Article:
The Pope and the Argentine Junta

March 14, 2013

First page of the report on a meeting between Argentine bishops and the military Junta, in September 1976. See the rest of the documentation at

Andrew Sullivan points to, and comments on, one of the more detailed and complex accounts of the precise relationship between the freshly appointed Pope Francis I and the Argentine military junta, provided by Democracy Now´s Amy Goodman in an interview with journalist Horacio Verbitsky. This is Sullivan; the quotes are from Goodman’s interview with Verbitsky:

One version of the story has it that Bergoglio intervened to save two radical lefty Jesuit priests, who were kidnapped by the junta and eventually found, drugged, tortured and terrorized. Another version is that Bergoglio basically sold them out as radicals to the junta. In a must-read interview with Horacio Verbitsky, he finds a way to reconcile the two accounts:

During the research for one of my books, I found documents in the archive of the foreign relations minister in Argentina, which, from my understanding, gave an end to the debate and show the double standard that Bergoglio used. The first document is a note in which Bergoglio asked the ministry to—the renewal of the passport of one of these two Jesuits that, after his releasing, was living in Germany, asking that the passport was renewed without necessity of this priest coming back to Argentina.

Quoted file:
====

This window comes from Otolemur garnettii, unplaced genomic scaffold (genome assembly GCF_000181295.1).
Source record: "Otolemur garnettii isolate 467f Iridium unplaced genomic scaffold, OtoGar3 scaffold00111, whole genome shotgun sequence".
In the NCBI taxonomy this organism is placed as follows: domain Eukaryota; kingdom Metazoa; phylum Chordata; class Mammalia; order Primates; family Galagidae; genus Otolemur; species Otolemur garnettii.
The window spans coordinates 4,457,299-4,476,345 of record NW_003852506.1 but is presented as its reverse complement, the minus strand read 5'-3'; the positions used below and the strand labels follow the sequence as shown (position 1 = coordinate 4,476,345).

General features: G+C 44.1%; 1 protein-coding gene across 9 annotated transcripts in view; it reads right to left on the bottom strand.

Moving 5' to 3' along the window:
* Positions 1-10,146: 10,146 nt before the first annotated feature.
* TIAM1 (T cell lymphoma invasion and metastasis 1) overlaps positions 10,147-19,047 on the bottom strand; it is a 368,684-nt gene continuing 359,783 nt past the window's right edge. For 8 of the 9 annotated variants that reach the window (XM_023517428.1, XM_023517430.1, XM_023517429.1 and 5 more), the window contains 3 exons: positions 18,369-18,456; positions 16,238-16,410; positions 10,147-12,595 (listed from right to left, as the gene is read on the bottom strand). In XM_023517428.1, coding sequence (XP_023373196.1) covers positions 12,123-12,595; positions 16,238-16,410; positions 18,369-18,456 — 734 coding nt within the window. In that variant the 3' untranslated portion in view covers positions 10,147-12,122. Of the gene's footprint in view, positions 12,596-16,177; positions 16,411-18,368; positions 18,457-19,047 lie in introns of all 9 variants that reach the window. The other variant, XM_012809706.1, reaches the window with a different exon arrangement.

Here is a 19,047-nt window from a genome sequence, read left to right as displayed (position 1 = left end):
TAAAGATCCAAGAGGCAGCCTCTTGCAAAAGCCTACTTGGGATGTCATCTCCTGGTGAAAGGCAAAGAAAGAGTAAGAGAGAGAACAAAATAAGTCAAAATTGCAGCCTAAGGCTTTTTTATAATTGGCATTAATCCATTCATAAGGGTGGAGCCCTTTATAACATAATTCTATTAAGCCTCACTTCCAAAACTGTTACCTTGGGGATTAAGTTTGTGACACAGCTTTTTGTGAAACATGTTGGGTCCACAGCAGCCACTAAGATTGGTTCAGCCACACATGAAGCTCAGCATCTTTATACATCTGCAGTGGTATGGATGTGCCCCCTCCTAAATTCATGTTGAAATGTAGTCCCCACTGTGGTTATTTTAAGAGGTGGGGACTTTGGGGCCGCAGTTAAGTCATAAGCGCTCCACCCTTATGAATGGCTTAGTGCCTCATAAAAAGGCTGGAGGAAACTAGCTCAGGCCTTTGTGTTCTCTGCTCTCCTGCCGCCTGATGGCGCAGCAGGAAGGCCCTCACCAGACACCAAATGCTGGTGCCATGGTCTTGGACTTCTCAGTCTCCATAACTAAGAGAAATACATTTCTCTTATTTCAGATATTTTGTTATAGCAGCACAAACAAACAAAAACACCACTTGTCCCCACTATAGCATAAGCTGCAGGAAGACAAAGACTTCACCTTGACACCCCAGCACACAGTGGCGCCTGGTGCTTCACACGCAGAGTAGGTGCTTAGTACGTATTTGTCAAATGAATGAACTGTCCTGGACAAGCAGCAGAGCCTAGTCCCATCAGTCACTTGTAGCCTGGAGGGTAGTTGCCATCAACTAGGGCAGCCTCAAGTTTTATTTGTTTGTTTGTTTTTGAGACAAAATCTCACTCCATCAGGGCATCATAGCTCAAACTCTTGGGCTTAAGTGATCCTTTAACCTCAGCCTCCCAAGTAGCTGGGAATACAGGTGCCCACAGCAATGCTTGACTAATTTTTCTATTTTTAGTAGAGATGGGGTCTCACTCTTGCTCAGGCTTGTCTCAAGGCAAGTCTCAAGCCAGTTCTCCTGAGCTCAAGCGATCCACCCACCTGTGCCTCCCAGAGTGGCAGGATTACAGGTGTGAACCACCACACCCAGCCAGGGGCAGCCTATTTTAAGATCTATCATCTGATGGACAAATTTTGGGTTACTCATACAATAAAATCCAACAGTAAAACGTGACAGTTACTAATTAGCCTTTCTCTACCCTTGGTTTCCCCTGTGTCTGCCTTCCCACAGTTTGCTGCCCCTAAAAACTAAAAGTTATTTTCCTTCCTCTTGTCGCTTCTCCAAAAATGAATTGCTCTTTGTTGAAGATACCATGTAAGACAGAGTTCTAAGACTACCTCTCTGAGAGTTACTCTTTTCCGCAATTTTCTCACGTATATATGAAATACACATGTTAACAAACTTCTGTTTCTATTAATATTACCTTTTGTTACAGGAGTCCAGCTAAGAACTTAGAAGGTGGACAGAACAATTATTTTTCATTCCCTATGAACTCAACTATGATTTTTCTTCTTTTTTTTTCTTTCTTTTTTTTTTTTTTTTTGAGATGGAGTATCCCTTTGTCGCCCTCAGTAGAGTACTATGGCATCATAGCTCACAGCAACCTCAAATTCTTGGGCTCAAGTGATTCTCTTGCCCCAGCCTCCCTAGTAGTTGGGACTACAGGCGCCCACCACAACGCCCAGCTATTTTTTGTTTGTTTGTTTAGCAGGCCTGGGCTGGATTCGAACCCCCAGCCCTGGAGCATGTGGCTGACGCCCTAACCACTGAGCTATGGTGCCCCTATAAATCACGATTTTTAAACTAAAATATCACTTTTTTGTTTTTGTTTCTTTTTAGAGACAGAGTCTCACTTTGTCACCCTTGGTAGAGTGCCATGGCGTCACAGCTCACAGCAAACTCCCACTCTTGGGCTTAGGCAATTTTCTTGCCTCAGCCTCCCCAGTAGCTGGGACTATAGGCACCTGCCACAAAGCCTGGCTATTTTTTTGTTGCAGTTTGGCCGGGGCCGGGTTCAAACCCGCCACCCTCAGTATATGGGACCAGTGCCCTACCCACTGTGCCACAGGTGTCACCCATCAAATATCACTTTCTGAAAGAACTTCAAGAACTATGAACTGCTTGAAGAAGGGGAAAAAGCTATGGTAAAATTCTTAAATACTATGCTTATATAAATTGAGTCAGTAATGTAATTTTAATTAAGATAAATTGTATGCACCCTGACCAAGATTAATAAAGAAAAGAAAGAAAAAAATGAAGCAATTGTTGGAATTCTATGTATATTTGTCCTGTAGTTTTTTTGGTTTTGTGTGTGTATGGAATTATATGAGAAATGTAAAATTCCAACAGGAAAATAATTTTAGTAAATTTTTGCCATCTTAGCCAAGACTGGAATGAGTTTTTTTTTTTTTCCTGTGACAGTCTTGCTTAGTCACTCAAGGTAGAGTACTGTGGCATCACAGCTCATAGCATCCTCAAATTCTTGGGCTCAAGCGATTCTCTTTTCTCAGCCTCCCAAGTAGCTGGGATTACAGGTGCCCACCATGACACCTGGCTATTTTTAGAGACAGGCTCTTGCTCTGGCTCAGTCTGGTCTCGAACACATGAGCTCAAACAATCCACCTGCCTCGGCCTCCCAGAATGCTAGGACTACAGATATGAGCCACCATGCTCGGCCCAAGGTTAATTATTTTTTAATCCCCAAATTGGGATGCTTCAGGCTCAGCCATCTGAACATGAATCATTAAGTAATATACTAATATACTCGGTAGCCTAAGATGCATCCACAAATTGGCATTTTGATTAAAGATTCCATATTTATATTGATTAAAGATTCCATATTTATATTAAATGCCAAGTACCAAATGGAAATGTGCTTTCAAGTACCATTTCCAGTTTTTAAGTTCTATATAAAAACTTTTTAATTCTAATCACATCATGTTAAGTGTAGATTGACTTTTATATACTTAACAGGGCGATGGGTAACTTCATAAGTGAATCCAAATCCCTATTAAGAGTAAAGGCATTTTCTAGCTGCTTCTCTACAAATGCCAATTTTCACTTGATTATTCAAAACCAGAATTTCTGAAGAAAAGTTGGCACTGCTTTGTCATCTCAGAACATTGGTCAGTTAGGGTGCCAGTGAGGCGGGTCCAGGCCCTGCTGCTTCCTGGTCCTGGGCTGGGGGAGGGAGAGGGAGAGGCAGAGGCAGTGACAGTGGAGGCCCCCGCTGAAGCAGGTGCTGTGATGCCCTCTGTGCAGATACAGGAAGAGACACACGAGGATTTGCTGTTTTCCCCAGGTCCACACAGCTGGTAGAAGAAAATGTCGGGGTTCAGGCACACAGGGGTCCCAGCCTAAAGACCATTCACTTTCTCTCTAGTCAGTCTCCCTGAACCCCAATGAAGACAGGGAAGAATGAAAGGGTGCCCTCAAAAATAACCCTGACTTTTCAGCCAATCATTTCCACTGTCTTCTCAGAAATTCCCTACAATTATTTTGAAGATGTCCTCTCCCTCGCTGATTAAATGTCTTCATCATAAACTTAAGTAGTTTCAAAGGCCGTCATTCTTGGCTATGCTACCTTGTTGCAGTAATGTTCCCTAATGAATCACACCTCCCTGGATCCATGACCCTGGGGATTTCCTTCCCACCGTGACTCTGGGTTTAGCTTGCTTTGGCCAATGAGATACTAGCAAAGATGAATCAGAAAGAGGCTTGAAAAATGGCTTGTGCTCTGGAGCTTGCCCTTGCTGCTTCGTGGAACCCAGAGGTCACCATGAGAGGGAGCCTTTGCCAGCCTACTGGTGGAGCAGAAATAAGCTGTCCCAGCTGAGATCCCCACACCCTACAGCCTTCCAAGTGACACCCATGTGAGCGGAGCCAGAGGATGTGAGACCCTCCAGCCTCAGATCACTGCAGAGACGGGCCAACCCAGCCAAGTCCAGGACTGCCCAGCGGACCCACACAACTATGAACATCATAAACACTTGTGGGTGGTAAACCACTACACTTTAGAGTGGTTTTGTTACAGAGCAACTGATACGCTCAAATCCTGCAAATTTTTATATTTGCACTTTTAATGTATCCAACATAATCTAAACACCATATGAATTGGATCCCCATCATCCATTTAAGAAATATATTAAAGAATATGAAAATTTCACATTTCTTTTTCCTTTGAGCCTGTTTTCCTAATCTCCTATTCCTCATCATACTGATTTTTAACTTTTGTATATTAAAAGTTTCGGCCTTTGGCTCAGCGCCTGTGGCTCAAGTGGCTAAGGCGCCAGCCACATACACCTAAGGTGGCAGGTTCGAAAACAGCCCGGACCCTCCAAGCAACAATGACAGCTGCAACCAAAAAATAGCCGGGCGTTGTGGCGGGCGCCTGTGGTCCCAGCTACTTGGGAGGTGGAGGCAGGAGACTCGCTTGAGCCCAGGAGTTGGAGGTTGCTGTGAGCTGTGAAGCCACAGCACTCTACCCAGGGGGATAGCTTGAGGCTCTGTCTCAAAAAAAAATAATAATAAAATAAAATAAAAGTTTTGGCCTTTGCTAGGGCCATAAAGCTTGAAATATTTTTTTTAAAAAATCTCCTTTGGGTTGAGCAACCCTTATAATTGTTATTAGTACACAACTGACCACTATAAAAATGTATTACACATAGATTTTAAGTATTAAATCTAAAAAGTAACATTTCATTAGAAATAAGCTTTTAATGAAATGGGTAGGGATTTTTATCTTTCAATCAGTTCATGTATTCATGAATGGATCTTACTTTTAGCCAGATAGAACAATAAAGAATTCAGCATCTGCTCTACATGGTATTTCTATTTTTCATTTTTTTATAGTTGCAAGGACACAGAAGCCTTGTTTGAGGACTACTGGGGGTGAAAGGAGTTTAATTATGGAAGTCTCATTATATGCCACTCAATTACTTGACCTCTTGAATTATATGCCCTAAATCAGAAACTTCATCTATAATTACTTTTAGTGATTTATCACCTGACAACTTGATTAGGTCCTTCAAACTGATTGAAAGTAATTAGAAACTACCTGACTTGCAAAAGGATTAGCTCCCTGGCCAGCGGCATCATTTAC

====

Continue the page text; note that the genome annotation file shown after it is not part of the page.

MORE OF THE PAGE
The second document is a note from the officer that received the petition recommending to his superior, the minister, the refusal of the renewal of the passport.

And the third document is a note from the same officer telling that these priests have links with subversion—that was the name that the military gave to all the people involved in opposition to the government, political or armed opposition to the military—and that he was jailed in the mechanics school of the navy, and saying that this information was provided to the officer by Father Jorge Mario Bergoglio, provincial superior of the Jesuit company. This means, to my understanding, a double standard. He asked the passport given to the priest in a formal note with his signature, but under the table he said the opposite and repeated the accusations that produced the kidnapping of these priests.

Read the whole thing. It exonerates Bergoglio in some ways but it’s very depressing over all. One of the two tortured priests told Verbitsky he suspected that Bergoglio had actually been directly involved in the torture and interrogations – because they involved theological questions of some erudition:

Verbitsky: They were tortured. They were interrogated. One of the interrogators had externally knowings [sic] about theological questions, that induced one of them, Orlando Yorio, to think that their own provincial, Bergoglio, had been involved in this interrogatory.

Amy Goodman: He said that—he said that Bergoglio himself had been part of the—his own interrogation, this Jesuit priest?

Verbitsky: He told me that he had the impression their own provincial, Bergoglio, was present during the interrogatory, which one of the interrogators had externally knowledge of theological questions.

My italics. If the new Pope was present during the torture and interrogation of a Jesuit dissident, then we have just returned to the days of the Inquisition. I pray to God this isn’t true.

View or read the whole interview at Democracy Now!